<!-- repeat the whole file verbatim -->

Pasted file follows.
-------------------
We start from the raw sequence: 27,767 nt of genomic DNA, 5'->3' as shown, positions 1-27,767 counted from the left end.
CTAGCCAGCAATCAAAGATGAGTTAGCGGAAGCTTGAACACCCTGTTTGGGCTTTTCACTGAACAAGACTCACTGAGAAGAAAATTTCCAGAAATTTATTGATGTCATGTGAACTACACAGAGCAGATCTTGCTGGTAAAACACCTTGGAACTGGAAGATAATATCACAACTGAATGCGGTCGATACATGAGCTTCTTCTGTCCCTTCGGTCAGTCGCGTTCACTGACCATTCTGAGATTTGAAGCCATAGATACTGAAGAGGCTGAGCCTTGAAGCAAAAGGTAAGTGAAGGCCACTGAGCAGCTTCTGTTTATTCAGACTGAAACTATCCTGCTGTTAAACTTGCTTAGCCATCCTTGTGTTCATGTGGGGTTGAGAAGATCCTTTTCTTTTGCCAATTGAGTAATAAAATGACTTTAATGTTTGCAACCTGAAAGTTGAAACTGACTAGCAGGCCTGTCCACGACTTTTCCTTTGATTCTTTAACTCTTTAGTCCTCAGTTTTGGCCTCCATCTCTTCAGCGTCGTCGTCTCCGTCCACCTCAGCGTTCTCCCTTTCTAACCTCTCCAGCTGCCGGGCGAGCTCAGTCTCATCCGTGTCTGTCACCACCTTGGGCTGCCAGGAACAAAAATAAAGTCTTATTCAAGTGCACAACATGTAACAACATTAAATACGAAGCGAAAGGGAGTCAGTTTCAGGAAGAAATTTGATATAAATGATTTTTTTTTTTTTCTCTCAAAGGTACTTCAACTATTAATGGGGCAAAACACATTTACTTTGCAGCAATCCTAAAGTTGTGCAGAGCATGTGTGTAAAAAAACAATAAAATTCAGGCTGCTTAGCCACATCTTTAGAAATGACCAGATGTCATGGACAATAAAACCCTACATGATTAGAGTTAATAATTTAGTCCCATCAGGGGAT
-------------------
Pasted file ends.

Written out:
We start from the raw sequence: 27,767 nt of genomic DNA, 5'->3' as shown, positions 1-27,767 counted from the left end.
CTAGCCAGCAATCAAAGATGAGTTAGCGGAAGCTTGAACACCCTGTTTGGGCTTTTCACTGAACAAGACTCACTGAGAAGAAAATTTCCAGAAATTTATTGATGTCATGTGAACTACACAGAGCAGATCTTGCTGGTAAAACACCTTGGAACTGGAAGATAATATCACAACTGAATGCGGTCGATACATGAGCTTCTTCTGTCCCTTCGGTCAGTCGCGTTCACTGACCATTCTGAGATTTGAAGCCATAGATACTGAAGAGGCTGAGCCTTGAAGCAAAAGGTAAGTGAAGGCCACTGAGCAGCTTCTGTTTATTCAGACTGAAACTATCCTGCTGTTAAACTTGCTTAGCCATCCTTGTGTTCATGTGGGGTTGAGAAGATCCTTTTCTTTTGCCAATTGAGTAATAAAATGACTTTAATGTTTGCAACCTGAAAGTTGAAACTGACTAGCAGGCCTGTCCACGACTTTTCCTTTGATTCTTTAACTCTTTAGTCCTCAGTTTTGGCCTCCATCTCTTCAGCGTCGTCGTCTCCGTCCACCTCAGCGTTCTCCCTTTCTAACCTCTCCAGCTGCCGGGCGAGCTCAGTCTCATCCGTGTCTGTCACCACCTTGGGCTGCCAGGAACAAAAATAAAGTCTTATTCAAGTGCACAACATGTAACAACATTAAATACGAAGCGAAAGGGAGTCAGTTTCAGGAAGAAATTTGATATAAATGATTTTTTTTTTTTTCTCTCAAAGGTACTTCAACTATTAATGGGGCAAAACACATTTACTTTGCAGCAATCCTAAAGTTGTGCAGAGCATGTGTGTAAAAAAACAATAAAATTCAGGCTGCTTAGCCACATCTTTAGAAATGACCAGATGTCATGGACAATAAAACCCTACATGATTAGAGTTAATAATTTAGTCCCATCAGGGGAT